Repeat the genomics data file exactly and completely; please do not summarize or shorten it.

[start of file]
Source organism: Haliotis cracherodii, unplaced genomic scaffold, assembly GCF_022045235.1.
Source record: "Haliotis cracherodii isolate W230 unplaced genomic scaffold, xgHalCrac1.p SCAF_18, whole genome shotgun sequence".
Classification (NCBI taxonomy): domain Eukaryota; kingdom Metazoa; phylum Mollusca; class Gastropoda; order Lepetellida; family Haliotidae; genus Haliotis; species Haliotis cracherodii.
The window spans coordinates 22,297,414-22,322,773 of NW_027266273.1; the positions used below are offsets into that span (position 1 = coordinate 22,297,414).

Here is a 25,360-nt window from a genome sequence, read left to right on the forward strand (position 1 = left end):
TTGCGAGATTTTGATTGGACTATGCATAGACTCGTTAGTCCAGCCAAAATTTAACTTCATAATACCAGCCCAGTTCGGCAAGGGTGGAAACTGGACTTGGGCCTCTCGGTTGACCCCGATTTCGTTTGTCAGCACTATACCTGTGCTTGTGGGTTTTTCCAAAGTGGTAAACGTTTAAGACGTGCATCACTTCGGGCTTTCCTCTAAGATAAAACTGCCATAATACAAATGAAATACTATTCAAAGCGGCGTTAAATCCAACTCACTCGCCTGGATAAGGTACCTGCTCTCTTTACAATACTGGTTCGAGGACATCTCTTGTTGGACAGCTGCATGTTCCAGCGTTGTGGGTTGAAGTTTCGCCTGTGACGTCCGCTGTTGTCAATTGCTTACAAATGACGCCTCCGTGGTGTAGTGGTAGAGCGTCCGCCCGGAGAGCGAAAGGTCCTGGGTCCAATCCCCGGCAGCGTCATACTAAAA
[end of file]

Source organism: Haliotis cracherodii, unplaced genomic scaffold, assembly GCF_022045235.1.
Source record: "Haliotis cracherodii isolate W230 unplaced genomic scaffold, xgHalCrac1.p SCAF_18, whole genome shotgun sequence".
Classification (NCBI taxonomy): domain Eukaryota; kingdom Metazoa; phylum Mollusca; class Gastropoda; order Lepetellida; family Haliotidae; genus Haliotis; species Haliotis cracherodii.
The window spans coordinates 22,297,414-22,322,773 of NW_027266273.1; the positions used below are offsets into that span (position 1 = coordinate 22,297,414).

Here is a 25,360-nt window from a genome sequence, read left to right on the forward strand (position 1 = left end):
TTGCGAGATTTTGATTGGACTATGCATAGACTCGTTAGTCCAGCCAAAATTTAACTTCATAATACCAGCCCAGTTCGGCAAGGGTGGAAACTGGACTTGGGCCTCTCGGTTGACCCCGATTTCGTTTGTCAGCACTATACCTGTGCTTGTGGGTTTTTCCAAAGTGGTAAACGTTTAAGACGTGCATCACTTCGGGCTTTCCTCTAAGATAAAACTGCCATAATACAAATGAAATACTATTCAAAGCGGCGTTAAATCCAACTCACTCGCCTGGATAAGGTACCTGCTCTCTTTACAATACTGGTTCGAGGACATCTCTTGTTGGACAGCTGCATGTTCCAGCGTTGTGGGTTGAAGTTTCGCCTGTGACGTCCGCTGTTGTCAATTGCTTACAAATGACGCCTCCGTGGTGTAGTGGTAGAGCGTCCGCCCGGAGAGCGAAAGGTCCTGGGTCCAATCCCCGGCAGCGTCATACTAAAA